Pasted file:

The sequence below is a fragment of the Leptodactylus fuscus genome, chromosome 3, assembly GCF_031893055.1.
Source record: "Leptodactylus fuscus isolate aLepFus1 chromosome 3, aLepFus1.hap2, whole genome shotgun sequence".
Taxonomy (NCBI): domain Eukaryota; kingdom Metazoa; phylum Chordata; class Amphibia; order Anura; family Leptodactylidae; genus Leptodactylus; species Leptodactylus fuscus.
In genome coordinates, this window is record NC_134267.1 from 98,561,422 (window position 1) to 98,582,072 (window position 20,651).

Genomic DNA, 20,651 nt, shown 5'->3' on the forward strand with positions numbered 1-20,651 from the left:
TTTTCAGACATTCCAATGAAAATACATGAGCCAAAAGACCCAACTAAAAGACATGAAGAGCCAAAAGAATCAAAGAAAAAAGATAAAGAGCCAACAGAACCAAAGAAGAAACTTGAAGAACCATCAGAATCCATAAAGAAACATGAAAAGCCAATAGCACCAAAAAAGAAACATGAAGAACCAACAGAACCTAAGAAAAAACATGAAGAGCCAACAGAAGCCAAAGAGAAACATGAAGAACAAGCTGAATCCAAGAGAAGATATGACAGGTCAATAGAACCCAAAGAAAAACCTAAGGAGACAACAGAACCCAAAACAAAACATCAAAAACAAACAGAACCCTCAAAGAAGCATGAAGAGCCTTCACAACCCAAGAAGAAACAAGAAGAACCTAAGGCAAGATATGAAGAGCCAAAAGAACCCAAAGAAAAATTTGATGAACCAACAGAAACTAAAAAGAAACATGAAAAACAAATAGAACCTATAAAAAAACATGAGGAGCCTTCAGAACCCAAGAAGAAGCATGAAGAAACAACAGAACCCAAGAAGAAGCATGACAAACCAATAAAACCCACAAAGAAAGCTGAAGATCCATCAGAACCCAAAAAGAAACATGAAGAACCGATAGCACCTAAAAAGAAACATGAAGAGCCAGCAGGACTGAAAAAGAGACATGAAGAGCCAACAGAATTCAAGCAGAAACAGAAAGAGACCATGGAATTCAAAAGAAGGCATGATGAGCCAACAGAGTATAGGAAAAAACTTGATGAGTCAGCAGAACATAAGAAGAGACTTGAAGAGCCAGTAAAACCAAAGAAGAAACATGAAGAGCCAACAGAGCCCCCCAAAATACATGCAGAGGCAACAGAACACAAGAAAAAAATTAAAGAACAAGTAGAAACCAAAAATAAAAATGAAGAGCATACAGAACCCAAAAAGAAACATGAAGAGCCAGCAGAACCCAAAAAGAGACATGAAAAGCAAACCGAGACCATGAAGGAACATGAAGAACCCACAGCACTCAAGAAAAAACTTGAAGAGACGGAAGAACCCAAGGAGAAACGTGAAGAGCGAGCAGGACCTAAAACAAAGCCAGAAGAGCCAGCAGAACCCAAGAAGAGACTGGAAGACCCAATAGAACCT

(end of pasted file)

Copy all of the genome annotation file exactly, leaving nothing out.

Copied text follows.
The sequence below is a fragment of the Leptodactylus fuscus genome, chromosome 3, assembly GCF_031893055.1.
Source record: "Leptodactylus fuscus isolate aLepFus1 chromosome 3, aLepFus1.hap2, whole genome shotgun sequence".
Taxonomy (NCBI): domain Eukaryota; kingdom Metazoa; phylum Chordata; class Amphibia; order Anura; family Leptodactylidae; genus Leptodactylus; species Leptodactylus fuscus.
In genome coordinates, this window is record NC_134267.1 from 98,561,422 (window position 1) to 98,582,072 (window position 20,651).

Genomic DNA, 20,651 nt, shown 5'->3' on the forward strand with positions numbered 1-20,651 from the left:
TTTTCAGACATTCCAATGAAAATACATGAGCCAAAAGACCCAACTAAAAGACATGAAGAGCCAAAAGAATCAAAGAAAAAAGATAAAGAGCCAACAGAACCAAAGAAGAAACTTGAAGAACCATCAGAATCCATAAAGAAACATGAAAAGCCAATAGCACCAAAAAAGAAACATGAAGAACCAACAGAACCTAAGAAAAAACATGAAGAGCCAACAGAAGCCAAAGAGAAACATGAAGAACAAGCTGAATCCAAGAGAAGATATGACAGGTCAATAGAACCCAAAGAAAAACCTAAGGAGACAACAGAACCCAAAACAAAACATCAAAAACAAACAGAACCCTCAAAGAAGCATGAAGAGCCTTCACAACCCAAGAAGAAACAAGAAGAACCTAAGGCAAGATATGAAGAGCCAAAAGAACCCAAAGAAAAATTTGATGAACCAACAGAAACTAAAAAGAAACATGAAAAACAAATAGAACCTATAAAAAAACATGAGGAGCCTTCAGAACCCAAGAAGAAGCATGAAGAAACAACAGAACCCAAGAAGAAGCATGACAAACCAATAAAACCCACAAAGAAAGCTGAAGATCCATCAGAACCCAAAAAGAAACATGAAGAACCGATAGCACCTAAAAAGAAACATGAAGAGCCAGCAGGACTGAAAAAGAGACATGAAGAGCCAACAGAATTCAAGCAGAAACAGAAAGAGACCATGGAATTCAAAAGAAGGCATGATGAGCCAACAGAGTATAGGAAAAAACTTGATGAGTCAGCAGAACATAAGAAGAGACTTGAAGAGCCAGTAAAACCAAAGAAGAAACATGAAGAGCCAACAGAGCCCCCCAAAATACATGCAGAGGCAACAGAACACAAGAAAAAAATTAAAGAACAAGTAGAAACCAAAAATAAAAATGAAGAGCATACAGAACCCAAAAAGAAACATGAAGAGCCAGCAGAACCCAAAAAGAGACATGAAAAGCAAACCGAGACCATGAAGGAACATGAAGAACCCACAGCACTCAAGAAAAAACTTGAAGAGACGGAAGAACCCAAGGAGAAACGTGAAGAGCGAGCAGGACCTAAAACAAAGCCAGAAGAGCCAGCAGAACCCAAGAAGAGACTGGAAGACCCAATAGAACCT